Going the distance on Strava

An example Strava distance plot

An example Strava distance plot


Copy and paste this into your own web page:

How many days have you gone a certain distance when running, cycling, etc? This page shows you your aggregate distance counts, which means that we include longer-distance counts in each shorter-distance count. For example, a 3-mile day will also also count as a 2-mile and a 1-mile day.
What this means is that we can compare our totals with the Eddington Number target; please have a read of Calculate your Eddington Number to find out more about that!
Your Eddington Number is the point on the chart where the two lines cross. For more detail, head over to My Strava Eddington Number.

To get started:


by Joe on 15 March 2020 Reply
Tried looking at the chart but the ads were blocking it. That had not happened previously, not sure how to view the chart now.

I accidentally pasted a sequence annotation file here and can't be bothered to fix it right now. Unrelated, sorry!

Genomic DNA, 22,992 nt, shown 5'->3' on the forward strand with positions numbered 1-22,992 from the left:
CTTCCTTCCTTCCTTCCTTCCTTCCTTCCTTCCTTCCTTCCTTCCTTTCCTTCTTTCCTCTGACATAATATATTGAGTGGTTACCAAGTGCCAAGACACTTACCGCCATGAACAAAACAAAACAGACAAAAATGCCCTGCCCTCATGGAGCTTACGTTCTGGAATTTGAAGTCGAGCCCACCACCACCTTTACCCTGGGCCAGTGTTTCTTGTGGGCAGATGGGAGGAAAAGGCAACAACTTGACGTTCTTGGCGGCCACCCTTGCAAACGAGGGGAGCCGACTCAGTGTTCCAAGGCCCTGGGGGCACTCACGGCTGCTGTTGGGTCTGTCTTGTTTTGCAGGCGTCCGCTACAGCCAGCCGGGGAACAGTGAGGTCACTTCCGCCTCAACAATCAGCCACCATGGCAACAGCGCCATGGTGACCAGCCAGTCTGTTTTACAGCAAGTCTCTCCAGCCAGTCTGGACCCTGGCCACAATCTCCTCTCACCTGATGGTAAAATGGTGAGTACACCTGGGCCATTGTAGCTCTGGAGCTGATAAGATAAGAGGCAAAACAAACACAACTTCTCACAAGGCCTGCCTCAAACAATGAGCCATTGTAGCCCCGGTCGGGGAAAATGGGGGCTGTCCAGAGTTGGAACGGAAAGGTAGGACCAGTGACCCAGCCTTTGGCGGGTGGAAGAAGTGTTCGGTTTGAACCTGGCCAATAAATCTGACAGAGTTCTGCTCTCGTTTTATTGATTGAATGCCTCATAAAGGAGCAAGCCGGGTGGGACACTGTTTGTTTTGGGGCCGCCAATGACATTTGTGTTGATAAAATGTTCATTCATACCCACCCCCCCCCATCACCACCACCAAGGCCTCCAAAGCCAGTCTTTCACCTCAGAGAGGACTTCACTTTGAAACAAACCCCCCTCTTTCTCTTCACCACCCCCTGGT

by John Swindells on 02 April 2020 Reply
Sorry I didn't see your comment earlier, Joe. Ads certainly shouldn't block any content on the page, so that's not good. If it happens again, please take a screenshot if you can and email it over (to webmaster@swinny.net). Thanks!
by Joe on 13 July 2020 Reply
I had not visited the chart again until now. There is an obnoxious image there now that looks like a feedback form but I assume it's fake. It asks how happy I am with the website that it is blocking me from seeing.
by Brian Ward on 24 February 2019 Reply
Seems like the Y-axis label should start at 1, not 0?
by John Swindells on 26 February 2019 Reply
Sorry Brian, I don't follow. The starting point for the chart is supposed to be (0,0) isn't it?
by Brian Ward on 26 February 2019 Reply
Take a look at the datapoints at the bottom (mouse over them), and compare to the y-axis label. In my case, I have a longest ride at 127 miles, the only one of those, so the count of days at 127 miles is 1. That datapoint is all the way in the lower right corner, but the y-axis is labeled for zero days along the bottom. It's similar to the Eddington target; in the lower left corner, the point is for 1 day at 1 mile (mouseover to see), but the label there implies (0,0).